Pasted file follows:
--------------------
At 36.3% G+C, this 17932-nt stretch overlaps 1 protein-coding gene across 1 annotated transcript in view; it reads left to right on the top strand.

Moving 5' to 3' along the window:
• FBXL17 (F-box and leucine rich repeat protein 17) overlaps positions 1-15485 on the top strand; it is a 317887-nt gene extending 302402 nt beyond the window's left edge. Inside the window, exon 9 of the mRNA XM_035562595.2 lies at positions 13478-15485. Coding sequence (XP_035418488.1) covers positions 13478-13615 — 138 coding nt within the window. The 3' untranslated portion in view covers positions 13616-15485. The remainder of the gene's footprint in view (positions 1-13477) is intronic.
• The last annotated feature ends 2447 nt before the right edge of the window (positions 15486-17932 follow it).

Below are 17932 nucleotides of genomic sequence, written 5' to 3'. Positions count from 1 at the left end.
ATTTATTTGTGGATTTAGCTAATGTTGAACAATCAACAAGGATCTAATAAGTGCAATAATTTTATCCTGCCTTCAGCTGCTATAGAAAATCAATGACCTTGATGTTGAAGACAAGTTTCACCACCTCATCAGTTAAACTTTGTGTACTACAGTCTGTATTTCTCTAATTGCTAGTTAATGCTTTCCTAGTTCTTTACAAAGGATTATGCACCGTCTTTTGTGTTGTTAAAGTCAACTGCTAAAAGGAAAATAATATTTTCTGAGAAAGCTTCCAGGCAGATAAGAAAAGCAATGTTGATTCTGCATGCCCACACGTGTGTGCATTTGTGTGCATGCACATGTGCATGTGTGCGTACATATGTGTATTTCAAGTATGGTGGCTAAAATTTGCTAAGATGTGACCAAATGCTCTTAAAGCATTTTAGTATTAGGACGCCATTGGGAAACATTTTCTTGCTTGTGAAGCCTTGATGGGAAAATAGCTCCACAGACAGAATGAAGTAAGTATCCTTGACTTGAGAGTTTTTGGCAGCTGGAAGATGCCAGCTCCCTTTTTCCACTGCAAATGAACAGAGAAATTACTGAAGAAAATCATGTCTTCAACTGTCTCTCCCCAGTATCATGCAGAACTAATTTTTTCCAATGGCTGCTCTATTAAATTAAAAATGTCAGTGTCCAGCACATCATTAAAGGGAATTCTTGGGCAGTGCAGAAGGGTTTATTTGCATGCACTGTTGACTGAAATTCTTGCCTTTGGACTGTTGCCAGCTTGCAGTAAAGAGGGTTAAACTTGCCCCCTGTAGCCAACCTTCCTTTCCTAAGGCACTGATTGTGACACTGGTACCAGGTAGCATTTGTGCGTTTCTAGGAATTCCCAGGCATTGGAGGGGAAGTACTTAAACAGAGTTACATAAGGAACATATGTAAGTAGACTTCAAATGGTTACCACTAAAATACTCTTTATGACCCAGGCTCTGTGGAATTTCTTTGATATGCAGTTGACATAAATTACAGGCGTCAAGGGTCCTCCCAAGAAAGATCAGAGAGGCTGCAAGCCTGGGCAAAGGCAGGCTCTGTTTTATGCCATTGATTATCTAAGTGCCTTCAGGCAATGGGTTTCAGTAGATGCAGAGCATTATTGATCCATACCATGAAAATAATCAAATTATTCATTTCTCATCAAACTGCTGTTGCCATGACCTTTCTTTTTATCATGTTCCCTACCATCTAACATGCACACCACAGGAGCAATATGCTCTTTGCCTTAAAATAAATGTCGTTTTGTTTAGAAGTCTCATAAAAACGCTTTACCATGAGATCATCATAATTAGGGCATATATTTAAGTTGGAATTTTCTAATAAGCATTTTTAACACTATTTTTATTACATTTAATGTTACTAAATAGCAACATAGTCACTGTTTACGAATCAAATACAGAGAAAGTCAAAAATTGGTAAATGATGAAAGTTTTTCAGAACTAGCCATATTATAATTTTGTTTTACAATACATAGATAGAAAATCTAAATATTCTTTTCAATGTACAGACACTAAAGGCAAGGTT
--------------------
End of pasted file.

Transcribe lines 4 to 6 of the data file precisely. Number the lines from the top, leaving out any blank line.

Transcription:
• The last annotated feature ends 2447 nt before the right edge of the window (positions 15486-17932 follow it).

Below are 17932 nucleotides of genomic sequence, written 5' to 3'. Positions count from 1 at the left end.
ATTTATTTGTGGATTTAGCTAATGTTGAACAATCAACAAGGATCTAATAAGTGCAATAATTTTATCCTGCCTTCAGCTGCTATAGAAAATCAATGACCTTGATGTTGAAGACAAGTTTCACCACCTCATCAGTTAAACTTTGTGTACTACAGTCTGTATTTCTCTAATTGCTAGTTAATGCTTTCCTAGTTCTTTACAAAGGATTATGCACCGTCTTTTGTGTTGTTAAAGTCAACTGCTAAAAGGAAAATAATATTTTCTGAGAAAGCTTCCAGGCAGATAAGAAAAGCAATGTTGATTCTGCATGCCCACACGTGTGTGCATTTGTGTGCATGCACATGTGCATGTGTGCGTACATATGTGTATTTCAAGTATGGTGGCTAAAATTTGCTAAGATGTGACCAAATGCTCTTAAAGCATTTTAGTATTAGGACGCCATTGGGAAACATTTTCTTGCTTGTGAAGCCTTGATGGGAAAATAGCTCCACAGACAGAATGAAGTAAGTATCCTTGACTTGAGAGTTTTTGGCAGCTGGAAGATGCCAGCTCCCTTTTTCCACTGCAAATGAACAGAGAAATTACTGAAGAAAATCATGTCTTCAACTGTCTCTCCCCAGTATCATGCAGAACTAATTTTTTCCAATGGCTGCTCTATTAAATTAAAAATGTCAGTGTCCAGCACATCATTAAAGGGAATTCTTGGGCAGTGCAGAAGGGTTTATTTGCATGCACTGTTGACTGAAATTCTTGCCTTTGGACTGTTGCCAGCTTGCAGTAAAGAGGGTTAAACTTGCCCCCTGTAGCCAACCTTCCTTTCCTAAGGCACTGATTGTGACACTGGTACCAGGTAGCATTTGTGCGTTTCTAGGAATTCCCAGGCATTGGAGGGGAAGTACTTAAACAGAGTTACATAAGGAACATATGTAAGTAGACTTCAAATGGTTACCACTAAAATACTCTTTATGACCCAGGCTCTGTGGAATTTCTTTGATATGCAGTTGACATAAATTACAGGCGTCAAGGGTCCTCCCAAGAAAGATCAGAGAGGCTGCAAGCCTGGGCAAAGGCAGGCTCTGTTTTATGCCATTGATTATCTAAGTGCCTTCAGGCAATGGGTTTCAGTAGATGCAGAGCATTATTGATCCATACCATGAAAATAATCAAATTATTCATTTCTCATCAAACTGCTGTTGCCATGACCTTTCTTTTTATCATGTTCCCTACCATCTAACATGCACACCACAGGAGCAATATGCTCTTTGCCTTAAAATAAATGTCGTTTTGTTTAGAAGTCTCATAAAAACGCTTTACCATGAGATCATCATAATTAGGGCATATATTTAAGTTGGAATTTTCTAATAAGCATTTTTAACACTATTTTTATTACATTTAATGTTACTAAATAGCAACATAGTCACTGTTTACGAATCAAATACAGAGAAAGTCAAAAATTGGTAAATGATGAAAGTTTTTCAGAACTAGCCATATTATAATTTTGTTTTACAATACATAGATAGAAAATCTAAATATTCTTTTCAATGTACAGACACTAAAGGCAAGGTT